Big news coming out of KC as Herm Edwards, not surprisingly, was fired today. While I thought Edwards had a chance to come back next year, I was assuming this based on if Carl Peterson, the former GM and vice president of the team, stayed. Well, as soon as he resigned and Pioli was hired on, it was just a matter of time. In my opinion, Pioli was going to take the Cleveland job, but because they already picked Mangini as their coach, he decided to go to a team that would allow him, and not ownership, to pick the coach and the personnel. After all, he had a good thing in New England, and if he was going to go somewhere else, he had to have complete control over everything that was happening on the field. So, Pioli now gets to choose Herm's successor. The early news is that Mike Shanahan could be in line to take over. I found this to be initially fascinating because of this: If Shanahan gets hired on in KC, it will mark the third team in the AFC West he's coached. That's got to have some kind of historical precedence right? He's basically been entrenched in that division for 25 years (outside of his brief role as the Niners' offensive coordinator in the early 90s...I know, I didn't know that either), so this would be almost a perfect fit for him. I think like Pioli though, Shanahan can basically pick and choose where he wants to go, and it remains to be seen if KC is where he would be comfortable going to. If the Larry Johnson issue wasn't an issue at all, then this would be a no-brainer. However, Johnson and his unrest remain on the team for now. My thinking is that Shanahan has to be familiar with Pioli's work in New England, and therefore, can probably trust that this guy is capable of building up a winner in a short period of time. If Shanahan gets hired on, and LJ gets his walking papers, remember the name Jamaal Charles for next year. Given Shanahan's history of getting every running back with two legs 1,000 yards, I would expect a breakout season from Charles, who showed major flashes of his potential this year.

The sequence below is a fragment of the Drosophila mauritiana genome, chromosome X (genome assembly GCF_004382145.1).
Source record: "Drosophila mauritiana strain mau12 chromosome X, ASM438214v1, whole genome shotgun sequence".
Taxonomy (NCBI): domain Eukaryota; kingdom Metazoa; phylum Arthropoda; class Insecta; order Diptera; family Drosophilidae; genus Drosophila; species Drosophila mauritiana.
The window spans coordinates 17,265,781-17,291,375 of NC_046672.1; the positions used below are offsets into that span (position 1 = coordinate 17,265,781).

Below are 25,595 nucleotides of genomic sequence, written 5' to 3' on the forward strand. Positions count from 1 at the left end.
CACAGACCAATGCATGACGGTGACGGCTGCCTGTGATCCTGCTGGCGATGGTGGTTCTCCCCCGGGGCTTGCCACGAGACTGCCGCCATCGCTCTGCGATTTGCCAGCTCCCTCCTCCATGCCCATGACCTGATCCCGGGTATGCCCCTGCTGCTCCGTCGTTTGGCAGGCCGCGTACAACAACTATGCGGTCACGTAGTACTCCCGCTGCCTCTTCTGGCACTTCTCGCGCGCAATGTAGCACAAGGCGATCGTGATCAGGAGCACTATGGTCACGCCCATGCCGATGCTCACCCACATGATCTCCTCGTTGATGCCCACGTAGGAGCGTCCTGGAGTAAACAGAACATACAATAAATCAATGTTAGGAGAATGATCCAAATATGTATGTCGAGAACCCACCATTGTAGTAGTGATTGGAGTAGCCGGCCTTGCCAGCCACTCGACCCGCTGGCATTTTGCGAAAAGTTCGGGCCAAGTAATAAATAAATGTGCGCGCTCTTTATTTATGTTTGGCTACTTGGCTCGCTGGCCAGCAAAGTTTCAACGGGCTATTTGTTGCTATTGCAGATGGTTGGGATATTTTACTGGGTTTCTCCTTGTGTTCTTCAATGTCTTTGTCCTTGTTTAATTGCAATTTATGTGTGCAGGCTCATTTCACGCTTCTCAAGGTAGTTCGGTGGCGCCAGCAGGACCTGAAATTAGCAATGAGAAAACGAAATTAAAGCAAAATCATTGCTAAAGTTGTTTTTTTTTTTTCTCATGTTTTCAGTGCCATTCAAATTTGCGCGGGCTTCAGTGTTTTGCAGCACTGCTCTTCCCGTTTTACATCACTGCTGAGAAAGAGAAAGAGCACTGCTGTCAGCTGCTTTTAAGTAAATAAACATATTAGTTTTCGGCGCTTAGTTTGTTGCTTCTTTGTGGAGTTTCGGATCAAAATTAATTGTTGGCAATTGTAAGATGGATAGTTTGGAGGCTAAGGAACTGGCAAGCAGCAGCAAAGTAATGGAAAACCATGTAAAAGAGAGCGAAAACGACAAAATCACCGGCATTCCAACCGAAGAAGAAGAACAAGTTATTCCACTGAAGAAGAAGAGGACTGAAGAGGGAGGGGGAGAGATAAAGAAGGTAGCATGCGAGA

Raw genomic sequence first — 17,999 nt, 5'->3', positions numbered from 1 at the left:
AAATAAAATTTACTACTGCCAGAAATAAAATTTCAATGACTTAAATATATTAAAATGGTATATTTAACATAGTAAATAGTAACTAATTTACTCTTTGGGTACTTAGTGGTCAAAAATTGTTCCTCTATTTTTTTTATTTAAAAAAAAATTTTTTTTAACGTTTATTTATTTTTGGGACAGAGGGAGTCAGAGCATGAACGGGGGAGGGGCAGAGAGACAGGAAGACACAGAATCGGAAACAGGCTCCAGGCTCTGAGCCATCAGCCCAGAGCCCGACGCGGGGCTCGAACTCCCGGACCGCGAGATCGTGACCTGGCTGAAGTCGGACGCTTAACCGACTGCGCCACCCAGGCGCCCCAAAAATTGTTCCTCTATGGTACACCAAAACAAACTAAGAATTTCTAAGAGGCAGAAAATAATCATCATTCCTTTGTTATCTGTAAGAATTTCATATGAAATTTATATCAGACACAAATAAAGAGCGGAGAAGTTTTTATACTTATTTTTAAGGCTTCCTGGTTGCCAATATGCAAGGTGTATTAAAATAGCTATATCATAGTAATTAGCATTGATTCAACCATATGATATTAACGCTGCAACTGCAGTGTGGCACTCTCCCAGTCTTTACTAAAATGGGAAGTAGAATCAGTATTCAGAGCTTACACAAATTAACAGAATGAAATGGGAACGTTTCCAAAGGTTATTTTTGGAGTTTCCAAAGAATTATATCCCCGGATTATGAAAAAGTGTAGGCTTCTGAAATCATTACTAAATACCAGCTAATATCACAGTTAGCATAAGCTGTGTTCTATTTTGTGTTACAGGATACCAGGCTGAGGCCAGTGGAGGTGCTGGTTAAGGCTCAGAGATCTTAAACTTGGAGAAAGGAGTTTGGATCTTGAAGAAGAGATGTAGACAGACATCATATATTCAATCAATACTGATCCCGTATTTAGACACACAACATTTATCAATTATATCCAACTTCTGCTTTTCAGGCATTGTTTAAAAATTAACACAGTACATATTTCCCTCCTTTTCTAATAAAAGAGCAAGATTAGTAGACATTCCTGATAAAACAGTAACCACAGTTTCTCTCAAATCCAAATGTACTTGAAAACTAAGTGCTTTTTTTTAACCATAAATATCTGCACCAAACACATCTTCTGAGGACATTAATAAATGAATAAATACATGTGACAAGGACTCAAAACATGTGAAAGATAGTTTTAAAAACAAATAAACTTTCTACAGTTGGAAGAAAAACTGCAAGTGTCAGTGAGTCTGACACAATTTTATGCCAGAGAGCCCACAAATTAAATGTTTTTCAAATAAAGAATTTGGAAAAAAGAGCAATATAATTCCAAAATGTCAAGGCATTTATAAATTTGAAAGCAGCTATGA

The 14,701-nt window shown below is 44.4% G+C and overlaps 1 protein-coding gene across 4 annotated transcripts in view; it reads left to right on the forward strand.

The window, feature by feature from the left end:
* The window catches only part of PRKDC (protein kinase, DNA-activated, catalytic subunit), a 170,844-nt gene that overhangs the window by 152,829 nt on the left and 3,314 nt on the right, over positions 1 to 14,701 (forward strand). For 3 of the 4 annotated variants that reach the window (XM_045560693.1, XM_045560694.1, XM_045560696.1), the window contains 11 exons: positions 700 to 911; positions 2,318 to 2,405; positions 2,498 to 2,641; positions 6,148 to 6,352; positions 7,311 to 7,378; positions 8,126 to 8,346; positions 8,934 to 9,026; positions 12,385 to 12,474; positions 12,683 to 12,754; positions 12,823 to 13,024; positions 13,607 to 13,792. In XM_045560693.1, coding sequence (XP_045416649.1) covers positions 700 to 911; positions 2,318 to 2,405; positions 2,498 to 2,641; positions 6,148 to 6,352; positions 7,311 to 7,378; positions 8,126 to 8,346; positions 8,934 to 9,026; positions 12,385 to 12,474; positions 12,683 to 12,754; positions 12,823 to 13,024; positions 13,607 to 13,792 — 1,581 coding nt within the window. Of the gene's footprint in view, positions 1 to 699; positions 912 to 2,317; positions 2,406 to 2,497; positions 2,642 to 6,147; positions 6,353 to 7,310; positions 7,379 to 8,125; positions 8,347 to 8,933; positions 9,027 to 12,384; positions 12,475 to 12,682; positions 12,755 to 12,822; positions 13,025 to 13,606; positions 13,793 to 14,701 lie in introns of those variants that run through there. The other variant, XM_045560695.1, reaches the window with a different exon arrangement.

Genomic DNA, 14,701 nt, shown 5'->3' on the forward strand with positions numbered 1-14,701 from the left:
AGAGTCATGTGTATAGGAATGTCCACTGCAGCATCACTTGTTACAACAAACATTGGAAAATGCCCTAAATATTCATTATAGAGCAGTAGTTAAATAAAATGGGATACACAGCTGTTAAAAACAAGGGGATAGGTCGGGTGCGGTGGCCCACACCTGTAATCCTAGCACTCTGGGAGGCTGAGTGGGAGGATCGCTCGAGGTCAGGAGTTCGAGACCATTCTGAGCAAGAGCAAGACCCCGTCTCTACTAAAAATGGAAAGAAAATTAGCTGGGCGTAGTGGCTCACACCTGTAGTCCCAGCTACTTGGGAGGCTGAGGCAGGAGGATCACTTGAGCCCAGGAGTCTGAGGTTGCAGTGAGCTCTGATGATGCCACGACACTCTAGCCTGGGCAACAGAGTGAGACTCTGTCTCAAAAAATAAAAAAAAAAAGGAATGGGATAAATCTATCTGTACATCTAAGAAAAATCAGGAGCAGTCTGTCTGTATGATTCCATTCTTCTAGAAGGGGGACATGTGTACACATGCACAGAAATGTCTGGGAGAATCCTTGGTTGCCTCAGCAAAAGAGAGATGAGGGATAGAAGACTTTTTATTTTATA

As I eluded to earlier, the NHL is having their All Star Game in Montreal (just hearing the word "Montreal" makes me want to boo), and of course, no one cares about the game itself. Everyone, instead, is focused on the skills competition, and for good reason. Just like the NBA's version, All Star Saturday is, at a minimum, a thousand times better than the game itself. Say what you will about the NHL, but they have done everything in their power to at least make the game more fan-friendly after their recent labor dispute which led to the cancellation of the 2004-05 season, and it continues into the skills contest. Here is a list of the events, including the participants, and my pick for the winner (the event starts at 7:00 on VS. on Saturday):

Fastest Skater:
  • Jeff Carter, Philadelphia
  • Zach Parise, New Jersey
  • Brian Campbell, Chicago
  • Jay Bouwmeester, Florida